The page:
A not-so-quick recap of the last two weeks: Alistair visited two weekends ago which was a treat and a wonderful chance to look at Seville with refreshed eyes as I felt compelled to open up Seville to him as it had opened up to me, like sweetly and softly night blooming Jasmine. We saw Las Setas and walked through the old Jewish quarter and ate a ton of tapas and talked a ton about life and the future and school and study abroad and followed a nun to her convent and saw the beauty of Plaza de Espana after and during the rain, before all of the lights turn on, dark and mysterious, and then illuminating, beautiful and enchanting, as we rode a boat around the moat below. It was just a great weekend, overall. Thanksgiving and the following days were a mixed bag of sorts. The day before Thanksgiving, I felt slightly hopeful; when I passed the Cathedral, it was open and the choired voices of "Hallelujah" pulled me inside, allowing me a quiet moment to really say thank you and feel the holiday (and Holy) spirit rushing through me. On Thanksgiving morning, I spoke with most of my family who were in Arthur Bay, enjoying each other and my Grandma's cooking and the views from the old, brick former Bed and Breakfast on Lake Michigan (do I sound jealous?). It was tough to be away from them, and I ended up moping to the mutterings of Duran Duran (which reveals just how much I missed them). I got some lovely emails though (from my Mimi and my Grandma Angie and Megan Behnke) that cheered me up substantially. And that evening I got to go to an ancient-Arab-bath-turned-restaurant with the rest of my program where it was good to have just a few moments of actual Thankgiving (with Turkey and apple pie included)! Also Friday was exciting because I realized that they celebrate/perpetuate Black Friday in Spain, too, so Zara had 20% off (which I made good use of)! That Saturday, my host dad's Santo, the celebration of one's Catholic name, was a good way to recoup Thanksgiving because the whole family got together, and I got to set the table and sit at the adult's table and munch on appetizers and gently refuse wine and ward off grandchildren from playing hide-and-seek in my room and listen interestedly as they discussed politics and family gossip. Decidedly delightful. Also, I attended a Sevilla FC game against Granada last weekend which was another cool and uber Spanish experience (a typical question when trying to determine one's friends/their character in Seville is "Are you a Sevilla or Betis fan?"). Sevilla won 5-1 which was for the best as, from what I saw on TV when I came home that evening, there have been several deaths in the past when the Spanish fans got too riotous (including one last weekend in Madrid).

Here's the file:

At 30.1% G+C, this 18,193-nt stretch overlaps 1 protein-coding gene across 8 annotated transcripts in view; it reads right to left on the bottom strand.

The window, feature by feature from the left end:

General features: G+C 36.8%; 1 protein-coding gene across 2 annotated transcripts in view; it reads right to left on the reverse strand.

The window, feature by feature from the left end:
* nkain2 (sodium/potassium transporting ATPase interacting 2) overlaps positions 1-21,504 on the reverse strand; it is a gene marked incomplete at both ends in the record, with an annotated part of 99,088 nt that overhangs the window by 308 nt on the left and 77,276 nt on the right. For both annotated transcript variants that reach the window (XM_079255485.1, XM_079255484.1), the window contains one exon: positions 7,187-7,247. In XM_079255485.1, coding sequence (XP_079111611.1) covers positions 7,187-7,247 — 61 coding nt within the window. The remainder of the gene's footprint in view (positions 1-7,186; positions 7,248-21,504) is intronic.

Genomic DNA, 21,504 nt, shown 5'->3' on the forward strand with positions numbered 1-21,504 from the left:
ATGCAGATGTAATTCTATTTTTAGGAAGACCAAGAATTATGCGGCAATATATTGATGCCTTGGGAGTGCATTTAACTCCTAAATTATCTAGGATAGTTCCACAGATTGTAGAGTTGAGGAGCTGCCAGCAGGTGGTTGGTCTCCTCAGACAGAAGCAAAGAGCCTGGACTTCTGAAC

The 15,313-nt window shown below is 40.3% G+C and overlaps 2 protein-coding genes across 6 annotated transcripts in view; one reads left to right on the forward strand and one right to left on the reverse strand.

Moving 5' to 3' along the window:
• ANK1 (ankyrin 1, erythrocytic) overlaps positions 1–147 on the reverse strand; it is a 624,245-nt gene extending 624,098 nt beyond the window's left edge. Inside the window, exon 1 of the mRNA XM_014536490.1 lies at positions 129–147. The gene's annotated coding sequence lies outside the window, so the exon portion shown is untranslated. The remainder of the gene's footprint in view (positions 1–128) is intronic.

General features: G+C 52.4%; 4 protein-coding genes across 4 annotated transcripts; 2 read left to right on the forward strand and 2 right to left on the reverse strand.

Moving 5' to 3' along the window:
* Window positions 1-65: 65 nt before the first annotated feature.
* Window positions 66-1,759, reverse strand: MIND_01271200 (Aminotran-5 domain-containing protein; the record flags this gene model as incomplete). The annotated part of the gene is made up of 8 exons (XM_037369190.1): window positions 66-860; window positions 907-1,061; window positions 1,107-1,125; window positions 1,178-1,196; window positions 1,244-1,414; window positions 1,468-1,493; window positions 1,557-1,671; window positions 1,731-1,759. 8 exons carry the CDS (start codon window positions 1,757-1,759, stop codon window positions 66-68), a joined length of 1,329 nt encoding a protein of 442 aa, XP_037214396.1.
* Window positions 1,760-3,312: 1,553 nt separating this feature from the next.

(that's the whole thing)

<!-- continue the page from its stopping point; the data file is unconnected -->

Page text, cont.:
Tutoring and Teaching: It seems I've done a good job hiding my Spanish skills as Fernando, to whom I have been privately tutoring English for the past two months, told another student that "you have to speak to [Caroline] in English. She doesn't understand Spanish." I also received great satisfaction in teaching my class of 3-5 year olds Barney's theme song and was very lucky to attend a class in la aula de integración (the special ed classroom). It's kind of sad because during the regular classes, of which these specially educated students spend half their time, they only play with play dough or color or are told to sit quietly. However, when in the special ed class, they get very directed, specialized attention, and you can see the strong relationship between teacher and student. It makes me wonder about the strength and quality of their education; if they're wasting half of it with teachers who don't care about them, how is school beneficial to them? During my last class on Friday, I taught a class Rudolph the Red Nosed Reindeer, and we talked about how the other reindeer don't like Rudolph because he's different. And I said, "But that's not right is it? We love people for their differences." And one child cried out, "Like Juan!" which is touching because Juan has Down's syndrome and doesn't really seem to engage with everyone else, but they obviously love and care about him. Anyway, it was my last day at Maristas on Friday, and I hadn't expected to feel the way I did: I was quite sad. I hadn't realized what a big part of my experience Maristas had been, but it's been pretty definitive in terms of my time here. The kids in my 3B class all made me cards which said things like "We love you, Caroline" and "I've learned to speak a lot of English thanks to you." Juan Pablo gave me a ring he had made and then pointed out several times that the cards said the word "love" so I very well might have engaged myself to a seven year old. We spent our last day together singing a Christmas carol and practicing the dance moves they have to do for their performance. Even writing this, I feel a little triste. I'm really going to miss them.

So I'm currently deciding how I ought to spend my remaining time. Wandering old haunts, searching out new places, spending as much time as possible with my host family, enjoying time with my non-NU friends? I definitely will save my last reflection (that cumulative, all-encompassing one in which I express some grand idea about what I've learned) for next Sunday as I currently have little to no time to wax as I would like on all that I would have to say. You'll hear from me in between packing. CJB

 

 

 

Caroline Brown1 Comment